Thursday, October 14, 2010

Dynamically adding jQuery to header only if it hasn't been loaded

Some time ago I did some research on Javascript and some magical, lesser known features that modern javascript libraries leverage to their great advantage.

It's not really all that magical when you get right down to it, but it is really cool.

Take this for instance:

        if(typeof jQuery == 'undefined'){
            var headID = document.getElementsByTagName("head")[0];        
            var jsNode = document.createElement('script');
            jsNode.src = "";

On a partial template that may or may not be included within another template, we don't want to load jQuery twice. The above script checks if jQuery exists, if not then it appends jQuery to the header.

Lets break it down. I live this part:  Javascript works within a framework of code blocks. They are encapsulated within parenthesis (). This serves for nothing else than to isolated it's workings from the code around it. a second set of parenthesis ()() makes the first set of parenthesis self-executing upon page load. This is completely independent of any <body onload=""> type of functionality and is executed inline upon being rendered by the browser. You can have multiple instances. They are executed linearly, synchronously (as far as I understand).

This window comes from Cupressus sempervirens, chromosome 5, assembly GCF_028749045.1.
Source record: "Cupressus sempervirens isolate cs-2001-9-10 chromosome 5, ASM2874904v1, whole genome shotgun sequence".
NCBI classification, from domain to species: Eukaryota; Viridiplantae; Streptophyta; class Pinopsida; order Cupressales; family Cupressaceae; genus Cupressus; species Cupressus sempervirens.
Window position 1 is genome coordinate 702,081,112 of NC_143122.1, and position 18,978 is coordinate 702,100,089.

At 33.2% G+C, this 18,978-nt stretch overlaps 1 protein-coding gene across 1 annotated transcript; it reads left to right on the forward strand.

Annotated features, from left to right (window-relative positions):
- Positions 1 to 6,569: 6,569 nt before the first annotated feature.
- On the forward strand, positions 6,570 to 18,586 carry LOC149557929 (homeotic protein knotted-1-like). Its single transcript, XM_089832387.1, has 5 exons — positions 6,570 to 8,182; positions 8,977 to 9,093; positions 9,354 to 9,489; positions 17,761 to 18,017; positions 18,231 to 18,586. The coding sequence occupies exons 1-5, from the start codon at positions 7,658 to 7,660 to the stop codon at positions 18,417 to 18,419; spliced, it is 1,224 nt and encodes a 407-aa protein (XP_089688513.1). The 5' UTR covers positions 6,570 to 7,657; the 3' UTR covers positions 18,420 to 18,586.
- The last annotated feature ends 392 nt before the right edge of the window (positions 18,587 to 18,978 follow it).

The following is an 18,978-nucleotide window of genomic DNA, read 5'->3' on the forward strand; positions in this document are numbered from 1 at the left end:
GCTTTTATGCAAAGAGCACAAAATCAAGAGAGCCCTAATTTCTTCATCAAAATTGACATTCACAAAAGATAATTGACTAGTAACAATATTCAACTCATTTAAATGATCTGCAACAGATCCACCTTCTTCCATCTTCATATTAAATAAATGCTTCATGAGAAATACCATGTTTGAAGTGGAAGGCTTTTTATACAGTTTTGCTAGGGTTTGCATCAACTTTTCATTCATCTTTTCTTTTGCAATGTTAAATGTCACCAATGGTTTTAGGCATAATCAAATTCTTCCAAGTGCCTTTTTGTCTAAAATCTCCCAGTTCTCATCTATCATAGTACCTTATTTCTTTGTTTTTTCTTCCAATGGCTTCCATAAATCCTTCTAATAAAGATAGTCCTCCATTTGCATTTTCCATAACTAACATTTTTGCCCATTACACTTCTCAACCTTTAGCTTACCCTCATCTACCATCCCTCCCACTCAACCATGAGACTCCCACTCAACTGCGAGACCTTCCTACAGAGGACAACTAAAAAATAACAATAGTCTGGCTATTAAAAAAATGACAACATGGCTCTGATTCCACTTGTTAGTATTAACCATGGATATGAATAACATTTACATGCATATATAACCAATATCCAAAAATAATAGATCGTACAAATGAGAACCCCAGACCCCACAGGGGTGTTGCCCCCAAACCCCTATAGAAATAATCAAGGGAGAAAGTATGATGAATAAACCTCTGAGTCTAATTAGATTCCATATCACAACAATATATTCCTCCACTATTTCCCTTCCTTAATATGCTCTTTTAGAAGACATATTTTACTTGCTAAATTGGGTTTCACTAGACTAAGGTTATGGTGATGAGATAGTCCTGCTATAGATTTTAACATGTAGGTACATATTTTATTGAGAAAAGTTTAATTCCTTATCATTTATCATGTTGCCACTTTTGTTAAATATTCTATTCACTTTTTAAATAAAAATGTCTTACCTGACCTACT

The reason for breaking up the word SCR'+'IPT is because this code is nested within an outer set of <script></script> tags and will end the outer set prematurely and break the page.

There, now I can always reference this post whenever I need to find this code snippet in the future.

That's a wrap.